The combat system also uses an elemental system in which I can equip our weapons with fire, ice, or electricity damage. However, the weapon upgrade and customization systems are not very well integrated into the gameplay loop, and many players may not find a good time to experiment with them.
What is well designed are the levels. The game’s dungeons are interconnected areas with an easy-to-read map despite being three-dimensional. They are reminiscent of the ‘Metroidvania’ genre, but each site works well independently. The only thing they don’t excel at is their visual design, as most of them are generic sewers and labs that contrast with the lush beauty of the open areas, which are full of incredible detail.
Details in the Plot
The ‘cyberpunk’ is not only present in the visual elements of ANNO: Mutationem. Its plot is full of the genre’s most prominent themes. Anne’s world was affected by a virus called ‘Mekanica’ that turned organic beings into machines. It’s an exciting take on cybernetic bodies with a touch of ‘body horror.’ We also meet virtual worlds, mega-corporations with political power, and transhumanist conspiracies. The most exciting thing is that it mixes this with supernatural elements, parallel dimensions, and religious iconography. This gives the game a personality of its own.
The plot presented to us is very intriguing but difficult to follow. Much of the exposition and explanation of what happens is found in optional texts hidden in the levels. Still, they narrate events using a language that is too technical and obtuse. We think they wanted to achieve something similar to what games like Dark Souls or Hollow Knight do with their world-building, but it doesn’t quite work. The truth is that its Spanish translation doesn’t help either.
Although the voices are only in Chinese and English, ANNO: Mutationem has texts and subtitles in several languages. The problem is that the quality of the localization is mediocre. Some terms are poorly translated sometimes, they use different words to refer to the same noun, and there are constant errors when referring to the gender of the characters.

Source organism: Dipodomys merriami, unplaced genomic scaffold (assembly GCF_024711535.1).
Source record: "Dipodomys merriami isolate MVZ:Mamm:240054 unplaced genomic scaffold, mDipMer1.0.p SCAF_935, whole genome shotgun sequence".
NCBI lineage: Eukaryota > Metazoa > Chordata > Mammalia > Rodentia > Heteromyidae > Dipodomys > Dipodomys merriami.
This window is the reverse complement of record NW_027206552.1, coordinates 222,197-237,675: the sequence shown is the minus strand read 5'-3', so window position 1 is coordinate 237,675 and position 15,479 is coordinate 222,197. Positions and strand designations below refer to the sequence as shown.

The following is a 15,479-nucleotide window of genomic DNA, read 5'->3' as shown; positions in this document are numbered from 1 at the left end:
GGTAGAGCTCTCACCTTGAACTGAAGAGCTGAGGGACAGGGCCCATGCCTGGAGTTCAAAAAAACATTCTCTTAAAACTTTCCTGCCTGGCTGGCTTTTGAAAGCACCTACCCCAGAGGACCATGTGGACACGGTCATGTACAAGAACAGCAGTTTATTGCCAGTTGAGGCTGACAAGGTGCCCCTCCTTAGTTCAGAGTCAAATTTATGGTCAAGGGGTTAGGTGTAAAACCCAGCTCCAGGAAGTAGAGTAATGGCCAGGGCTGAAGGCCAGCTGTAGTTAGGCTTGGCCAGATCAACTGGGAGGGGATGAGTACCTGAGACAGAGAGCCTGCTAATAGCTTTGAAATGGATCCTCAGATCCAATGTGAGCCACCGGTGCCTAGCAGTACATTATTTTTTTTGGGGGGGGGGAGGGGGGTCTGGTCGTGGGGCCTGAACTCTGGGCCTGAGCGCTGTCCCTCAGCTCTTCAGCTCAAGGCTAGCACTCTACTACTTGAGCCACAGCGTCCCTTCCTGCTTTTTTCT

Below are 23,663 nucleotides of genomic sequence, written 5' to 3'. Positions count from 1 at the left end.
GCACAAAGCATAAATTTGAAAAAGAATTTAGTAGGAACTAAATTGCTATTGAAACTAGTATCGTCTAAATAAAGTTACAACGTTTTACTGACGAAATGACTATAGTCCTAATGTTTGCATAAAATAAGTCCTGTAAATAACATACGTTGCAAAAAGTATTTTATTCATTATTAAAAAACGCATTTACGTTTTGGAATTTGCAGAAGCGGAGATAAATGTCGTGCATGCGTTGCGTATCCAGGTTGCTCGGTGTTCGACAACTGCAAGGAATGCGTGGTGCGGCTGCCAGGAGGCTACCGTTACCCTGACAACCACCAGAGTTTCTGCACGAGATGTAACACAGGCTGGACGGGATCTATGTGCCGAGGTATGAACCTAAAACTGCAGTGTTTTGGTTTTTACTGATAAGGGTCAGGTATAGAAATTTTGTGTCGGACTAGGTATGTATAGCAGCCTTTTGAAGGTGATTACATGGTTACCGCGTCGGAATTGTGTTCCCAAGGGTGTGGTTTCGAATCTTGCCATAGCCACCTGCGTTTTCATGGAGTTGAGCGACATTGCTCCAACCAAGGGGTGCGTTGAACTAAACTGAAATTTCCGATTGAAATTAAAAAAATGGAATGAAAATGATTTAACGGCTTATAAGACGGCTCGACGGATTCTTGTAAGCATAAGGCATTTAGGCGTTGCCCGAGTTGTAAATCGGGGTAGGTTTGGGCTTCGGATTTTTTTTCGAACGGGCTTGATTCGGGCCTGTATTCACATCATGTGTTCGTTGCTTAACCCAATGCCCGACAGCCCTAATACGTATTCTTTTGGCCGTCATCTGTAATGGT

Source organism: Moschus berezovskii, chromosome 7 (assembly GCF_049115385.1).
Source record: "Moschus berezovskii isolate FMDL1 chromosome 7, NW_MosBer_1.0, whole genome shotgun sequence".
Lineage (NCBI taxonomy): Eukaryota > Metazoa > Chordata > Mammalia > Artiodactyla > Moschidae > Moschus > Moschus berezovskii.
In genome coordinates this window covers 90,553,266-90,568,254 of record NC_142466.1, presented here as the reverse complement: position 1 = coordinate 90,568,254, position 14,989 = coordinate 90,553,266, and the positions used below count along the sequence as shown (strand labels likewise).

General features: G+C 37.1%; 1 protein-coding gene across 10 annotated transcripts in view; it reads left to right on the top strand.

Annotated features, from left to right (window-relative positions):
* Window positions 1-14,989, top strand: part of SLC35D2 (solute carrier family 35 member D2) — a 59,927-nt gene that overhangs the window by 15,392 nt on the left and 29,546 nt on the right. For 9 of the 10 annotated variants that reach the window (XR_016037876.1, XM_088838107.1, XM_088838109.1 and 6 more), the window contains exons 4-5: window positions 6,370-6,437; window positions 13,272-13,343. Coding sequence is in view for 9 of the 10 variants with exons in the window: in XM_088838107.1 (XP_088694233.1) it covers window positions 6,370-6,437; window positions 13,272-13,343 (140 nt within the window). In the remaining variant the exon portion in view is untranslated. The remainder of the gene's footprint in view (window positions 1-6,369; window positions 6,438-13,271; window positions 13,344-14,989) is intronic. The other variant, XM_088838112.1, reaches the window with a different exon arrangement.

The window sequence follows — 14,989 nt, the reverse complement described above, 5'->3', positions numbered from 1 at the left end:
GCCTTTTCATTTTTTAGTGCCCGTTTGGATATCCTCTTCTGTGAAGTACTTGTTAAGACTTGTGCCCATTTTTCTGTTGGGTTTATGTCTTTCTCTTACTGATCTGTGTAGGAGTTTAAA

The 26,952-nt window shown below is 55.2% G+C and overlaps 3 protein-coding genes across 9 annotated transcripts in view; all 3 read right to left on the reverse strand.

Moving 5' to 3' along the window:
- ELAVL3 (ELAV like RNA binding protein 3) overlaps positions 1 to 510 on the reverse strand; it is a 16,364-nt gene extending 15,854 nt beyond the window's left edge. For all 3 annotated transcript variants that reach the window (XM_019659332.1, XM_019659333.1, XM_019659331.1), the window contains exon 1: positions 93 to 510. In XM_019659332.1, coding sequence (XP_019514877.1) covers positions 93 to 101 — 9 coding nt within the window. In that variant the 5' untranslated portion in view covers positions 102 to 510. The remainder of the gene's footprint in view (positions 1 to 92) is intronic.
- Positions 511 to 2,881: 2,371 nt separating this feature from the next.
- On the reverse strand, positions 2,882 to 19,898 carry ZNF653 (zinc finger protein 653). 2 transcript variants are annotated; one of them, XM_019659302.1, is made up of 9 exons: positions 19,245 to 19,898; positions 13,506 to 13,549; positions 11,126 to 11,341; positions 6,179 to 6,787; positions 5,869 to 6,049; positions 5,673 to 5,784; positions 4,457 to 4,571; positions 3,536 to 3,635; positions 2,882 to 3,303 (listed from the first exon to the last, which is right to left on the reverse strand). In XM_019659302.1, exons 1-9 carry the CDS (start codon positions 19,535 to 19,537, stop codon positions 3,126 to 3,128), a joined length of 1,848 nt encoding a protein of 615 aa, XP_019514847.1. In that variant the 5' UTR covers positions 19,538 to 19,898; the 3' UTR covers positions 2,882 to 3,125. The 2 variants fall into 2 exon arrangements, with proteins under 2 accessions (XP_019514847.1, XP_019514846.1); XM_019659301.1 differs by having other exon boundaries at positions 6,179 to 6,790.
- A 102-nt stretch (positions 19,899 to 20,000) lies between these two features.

Hopefully, this will be fixed soon with a patch, as it’s a really annoying problem.
Fortunately, this game has many strengths that make it easy to ignore those flaws. We have to keep praising its beautiful visuals. The character designs are so incredible that one could mistake a random NPC for a protagonist in their own adventure. The main characters have a lot of charisma. Although Ann is the typical stoic warrior with an overly cheerful and enthusiastic companion – a very familiar ‘anime’ trope – their relationship is endearing and, yes, quite gay. It’s a shame that they sometimes resort to unnecessary fanservice.
ANNO: Mutationem SummaryANNO: Mutationem
Storyline75/100 Very goodThe story is classic and interesting as for a cyberpunk game. Though, some plot twist were unnecessary.
Graphics / Design100/100 The bestComplete 100 points for graphics, music, sounds and design in ANNO: Mutationem.
In-app purchases100/100 The bestNothing to say. You buy the complete game at once.
Controls70/100 GoodHard to navigate the camera on levels and move the character.
- Fantastic visual and musical style
- Excellent character design
- Exciting boss fights
- Imprecise controls
- Narrative is unnecessarily convoluted
- Some wasted gameplay systems